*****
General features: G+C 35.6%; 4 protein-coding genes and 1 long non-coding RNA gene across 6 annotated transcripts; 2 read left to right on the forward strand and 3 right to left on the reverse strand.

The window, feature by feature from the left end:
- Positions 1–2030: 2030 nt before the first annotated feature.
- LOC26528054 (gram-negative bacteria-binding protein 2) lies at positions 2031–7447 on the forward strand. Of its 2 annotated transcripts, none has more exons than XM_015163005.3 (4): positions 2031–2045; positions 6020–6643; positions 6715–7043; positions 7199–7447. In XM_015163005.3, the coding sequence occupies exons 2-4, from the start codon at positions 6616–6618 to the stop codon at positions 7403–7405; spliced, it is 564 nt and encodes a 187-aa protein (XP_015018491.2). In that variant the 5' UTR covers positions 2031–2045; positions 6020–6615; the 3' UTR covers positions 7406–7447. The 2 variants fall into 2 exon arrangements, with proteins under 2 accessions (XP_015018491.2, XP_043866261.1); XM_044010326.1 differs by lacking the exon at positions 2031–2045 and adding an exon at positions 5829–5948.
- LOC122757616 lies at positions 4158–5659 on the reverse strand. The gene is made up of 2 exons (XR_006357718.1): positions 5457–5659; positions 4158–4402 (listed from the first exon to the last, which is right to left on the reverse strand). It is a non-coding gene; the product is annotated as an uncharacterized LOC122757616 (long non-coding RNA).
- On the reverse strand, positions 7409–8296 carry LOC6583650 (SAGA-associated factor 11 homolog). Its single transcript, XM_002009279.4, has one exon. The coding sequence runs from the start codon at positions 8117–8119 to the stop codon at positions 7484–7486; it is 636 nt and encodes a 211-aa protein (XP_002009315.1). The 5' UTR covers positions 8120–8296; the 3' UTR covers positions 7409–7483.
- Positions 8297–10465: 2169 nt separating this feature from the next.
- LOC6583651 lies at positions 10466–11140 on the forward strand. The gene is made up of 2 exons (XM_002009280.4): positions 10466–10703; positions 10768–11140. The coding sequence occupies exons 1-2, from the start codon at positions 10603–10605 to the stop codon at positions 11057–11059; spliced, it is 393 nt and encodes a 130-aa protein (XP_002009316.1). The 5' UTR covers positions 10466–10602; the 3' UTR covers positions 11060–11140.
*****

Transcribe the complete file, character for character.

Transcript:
General features: G+C 35.6%; 4 protein-coding genes and 1 long non-coding RNA gene across 6 annotated transcripts; 2 read left to right on the forward strand and 3 right to left on the reverse strand.

The window, feature by feature from the left end:
- Positions 1–2030: 2030 nt before the first annotated feature.
- LOC26528054 (gram-negative bacteria-binding protein 2) lies at positions 2031–7447 on the forward strand. Of its 2 annotated transcripts, none has more exons than XM_015163005.3 (4): positions 2031–2045; positions 6020–6643; positions 6715–7043; positions 7199–7447. In XM_015163005.3, the coding sequence occupies exons 2-4, from the start codon at positions 6616–6618 to the stop codon at positions 7403–7405; spliced, it is 564 nt and encodes a 187-aa protein (XP_015018491.2). In that variant the 5' UTR covers positions 2031–2045; positions 6020–6615; the 3' UTR covers positions 7406–7447. The 2 variants fall into 2 exon arrangements, with proteins under 2 accessions (XP_015018491.2, XP_043866261.1); XM_044010326.1 differs by lacking the exon at positions 2031–2045 and adding an exon at positions 5829–5948.
- LOC122757616 lies at positions 4158–5659 on the reverse strand. The gene is made up of 2 exons (XR_006357718.1): positions 5457–5659; positions 4158–4402 (listed from the first exon to the last, which is right to left on the reverse strand). It is a non-coding gene; the product is annotated as an uncharacterized LOC122757616 (long non-coding RNA).
- On the reverse strand, positions 7409–8296 carry LOC6583650 (SAGA-associated factor 11 homolog). Its single transcript, XM_002009279.4, has one exon. The coding sequence runs from the start codon at positions 8117–8119 to the stop codon at positions 7484–7486; it is 636 nt and encodes a 211-aa protein (XP_002009315.1). The 5' UTR covers positions 8120–8296; the 3' UTR covers positions 7409–7483.
- Positions 8297–10465: 2169 nt separating this feature from the next.
- LOC6583651 lies at positions 10466–11140 on the forward strand. The gene is made up of 2 exons (XM_002009280.4): positions 10466–10703; positions 10768–11140. The coding sequence occupies exons 1-2, from the start codon at positions 10603–10605 to the stop codon at positions 11057–11059; spliced, it is 393 nt and encodes a 130-aa protein (XP_002009316.1). The 5' UTR covers positions 10466–10602; the 3' UTR covers positions 11060–11140.